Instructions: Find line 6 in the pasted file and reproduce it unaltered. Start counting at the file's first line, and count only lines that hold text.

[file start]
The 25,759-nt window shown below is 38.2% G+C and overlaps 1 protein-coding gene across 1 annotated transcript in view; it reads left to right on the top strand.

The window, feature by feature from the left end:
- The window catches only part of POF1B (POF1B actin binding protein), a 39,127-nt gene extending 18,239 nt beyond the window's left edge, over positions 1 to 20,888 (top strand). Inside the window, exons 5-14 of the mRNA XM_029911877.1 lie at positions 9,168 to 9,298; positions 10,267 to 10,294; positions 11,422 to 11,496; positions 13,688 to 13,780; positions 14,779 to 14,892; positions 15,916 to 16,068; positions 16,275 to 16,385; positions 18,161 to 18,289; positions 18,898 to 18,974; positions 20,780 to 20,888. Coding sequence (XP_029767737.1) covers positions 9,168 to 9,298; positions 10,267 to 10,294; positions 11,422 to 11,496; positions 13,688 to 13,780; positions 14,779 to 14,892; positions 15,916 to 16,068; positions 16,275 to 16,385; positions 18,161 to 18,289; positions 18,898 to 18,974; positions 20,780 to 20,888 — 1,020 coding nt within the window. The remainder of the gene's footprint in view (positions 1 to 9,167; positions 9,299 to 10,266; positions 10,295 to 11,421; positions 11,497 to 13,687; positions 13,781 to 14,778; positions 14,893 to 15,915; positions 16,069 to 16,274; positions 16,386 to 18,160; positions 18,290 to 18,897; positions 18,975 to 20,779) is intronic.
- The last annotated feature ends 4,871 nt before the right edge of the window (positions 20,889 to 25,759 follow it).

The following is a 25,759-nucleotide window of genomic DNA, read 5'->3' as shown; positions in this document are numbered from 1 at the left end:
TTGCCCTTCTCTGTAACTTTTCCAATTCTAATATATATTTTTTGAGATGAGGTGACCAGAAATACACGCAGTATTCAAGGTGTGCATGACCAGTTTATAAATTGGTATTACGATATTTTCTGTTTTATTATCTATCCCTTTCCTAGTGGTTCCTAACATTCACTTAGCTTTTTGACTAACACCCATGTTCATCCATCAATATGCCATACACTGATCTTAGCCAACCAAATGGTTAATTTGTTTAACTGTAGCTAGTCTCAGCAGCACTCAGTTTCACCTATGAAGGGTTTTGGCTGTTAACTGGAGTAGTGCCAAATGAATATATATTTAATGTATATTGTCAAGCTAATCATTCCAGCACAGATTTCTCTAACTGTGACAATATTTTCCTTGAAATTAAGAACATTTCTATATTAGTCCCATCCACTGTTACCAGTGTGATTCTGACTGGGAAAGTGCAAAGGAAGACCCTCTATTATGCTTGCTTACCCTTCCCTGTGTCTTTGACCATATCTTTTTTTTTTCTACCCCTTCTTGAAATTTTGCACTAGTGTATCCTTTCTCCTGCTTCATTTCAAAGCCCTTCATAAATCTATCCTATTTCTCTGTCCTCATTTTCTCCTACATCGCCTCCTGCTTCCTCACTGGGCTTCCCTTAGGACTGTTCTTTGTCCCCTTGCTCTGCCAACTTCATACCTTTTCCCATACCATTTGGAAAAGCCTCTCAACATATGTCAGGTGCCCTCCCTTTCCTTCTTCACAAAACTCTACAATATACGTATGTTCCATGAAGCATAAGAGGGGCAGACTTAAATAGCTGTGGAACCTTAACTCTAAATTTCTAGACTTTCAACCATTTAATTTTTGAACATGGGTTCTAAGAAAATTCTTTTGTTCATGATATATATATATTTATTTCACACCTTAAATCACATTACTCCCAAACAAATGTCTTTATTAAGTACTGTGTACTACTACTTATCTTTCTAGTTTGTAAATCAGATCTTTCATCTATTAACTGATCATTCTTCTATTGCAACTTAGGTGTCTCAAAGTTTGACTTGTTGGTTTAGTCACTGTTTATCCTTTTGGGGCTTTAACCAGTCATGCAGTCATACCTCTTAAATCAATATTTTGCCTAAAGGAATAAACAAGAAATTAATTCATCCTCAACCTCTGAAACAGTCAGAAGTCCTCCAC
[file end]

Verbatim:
TTGCCCTTCTCTGTAACTTTTCCAATTCTAATATATATTTTTTGAGATGAGGTGACCAGAAATACACGCAGTATTCAAGGTGTGCATGACCAGTTTATAAATTGGTATTACGATATTTTCTGTTTTATTATCTATCCCTTTCCTAGTGGTTCCTAACATTCACTTAGCTTTTTGACTAACACCCATGTTCATCCATCAATATGCCATACACTGATCTTAGCCAACCAAATGGTTAATTTGTTTAACTGTAGCTAGTCTCAGCAGCACTCAGTTTCACCTATGAAGGGTTTTGGCTGTTAACTGGAGTAGTGCCAAATGAATATATATTTAATGTATATTGTCAAGCTAATCATTCCAGCACAGATTTCTCTAACTGTGACAATATTTTCCTTGAAATTAAGAACATTTCTATATTAGTCCCATCCACTGTTACCAGTGTGATTCTGACTGGGAAAGTGCAAAGGAAGACCCTCTATTATGCTTGCTTACCCTTCCCTGTGTCTTTGACCATATCTTTTTTTTTTCTACCCCTTCTTGAAATTTTGCACTAGTGTATCCTTTCTCCTGCTTCATTTCAAAGCCCTTCATAAATCTATCCTATTTCTCTGTCCTCATTTTCTCCTACATCGCCTCCTGCTTCCTCACTGGGCTTCCCTTAGGACTGTTCTTTGTCCCCTTGCTCTGCCAACTTCATACCTTTTCCCATACCATTTGGAAAAGCCTCTCAACATATGTCAGGTGCCCTCCCTTTCCTTCTTCACAAAACTCTACAATATACGTATGTTCCATGAAGCATAAGAGGGGCAGACTTAAATAGCTGTGGAACCTTAACTCTAAATTTCTAGACTTTCAACCATTTAATTTTTGAACATGGGTTCTAAGAAAATTCTTTTGTTCATGATATATATATATTTATTTCACACCTTAAATCACATTACTCCCAAACAAATGTCTTTATTAAGTACTGTGTACTACTACTTATCTTTCTAGTTTGTAAATCAGATCTTTCATCTATTAACTGATCATTCTTCTATTGCAACTTAGGTGTCTCAAAGTTTGACTTGTTGGTTTAGTCACTGTTTATCCTTTTGGGGCTTTAACCAGTCATGCAGTCATACCTCTTAAATCAATATTTTGCCTAAAGGAATAAACAAGAAATTAATTCATCCTCAACCTCTGAAACAGTCAGAAGTCCTCCAC